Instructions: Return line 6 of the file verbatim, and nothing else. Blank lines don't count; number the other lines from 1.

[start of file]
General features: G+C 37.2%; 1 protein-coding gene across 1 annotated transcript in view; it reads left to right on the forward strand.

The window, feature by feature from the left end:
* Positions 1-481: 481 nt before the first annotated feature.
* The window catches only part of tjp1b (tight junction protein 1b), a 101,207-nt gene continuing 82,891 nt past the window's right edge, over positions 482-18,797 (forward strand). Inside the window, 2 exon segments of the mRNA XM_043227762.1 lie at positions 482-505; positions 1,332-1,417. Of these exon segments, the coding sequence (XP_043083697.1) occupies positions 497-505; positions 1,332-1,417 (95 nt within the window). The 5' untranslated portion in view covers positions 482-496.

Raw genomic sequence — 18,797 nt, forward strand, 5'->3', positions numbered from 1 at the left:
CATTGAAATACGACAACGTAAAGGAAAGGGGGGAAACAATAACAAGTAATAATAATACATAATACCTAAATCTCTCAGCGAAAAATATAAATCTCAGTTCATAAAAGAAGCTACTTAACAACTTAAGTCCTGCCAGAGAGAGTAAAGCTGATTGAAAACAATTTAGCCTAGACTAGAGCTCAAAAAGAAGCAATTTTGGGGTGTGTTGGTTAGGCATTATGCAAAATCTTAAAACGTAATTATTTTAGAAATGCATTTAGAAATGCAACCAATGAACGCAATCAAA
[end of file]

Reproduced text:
CATTGAAATACGACAACGTAAAGGAAAGGGGGGAAACAATAACAAGTAATAATAATACATAATACCTAAATCTCTCAGCGAAAAATATAAATCTCAGTTCATAAAAGAAGCTACTTAACAACTTAAGTCCTGCCAGAGAGAGTAAAGCTGATTGAAAACAATTTAGCCTAGACTAGAGCTCAAAAAGAAGCAATTTTGGGGTGTGTTGGTTAGGCATTATGCAAAATCTTAAAACGTAATTATTTTAGAAATGCATTTAGAAATGCAACCAATGAACGCAATCAAA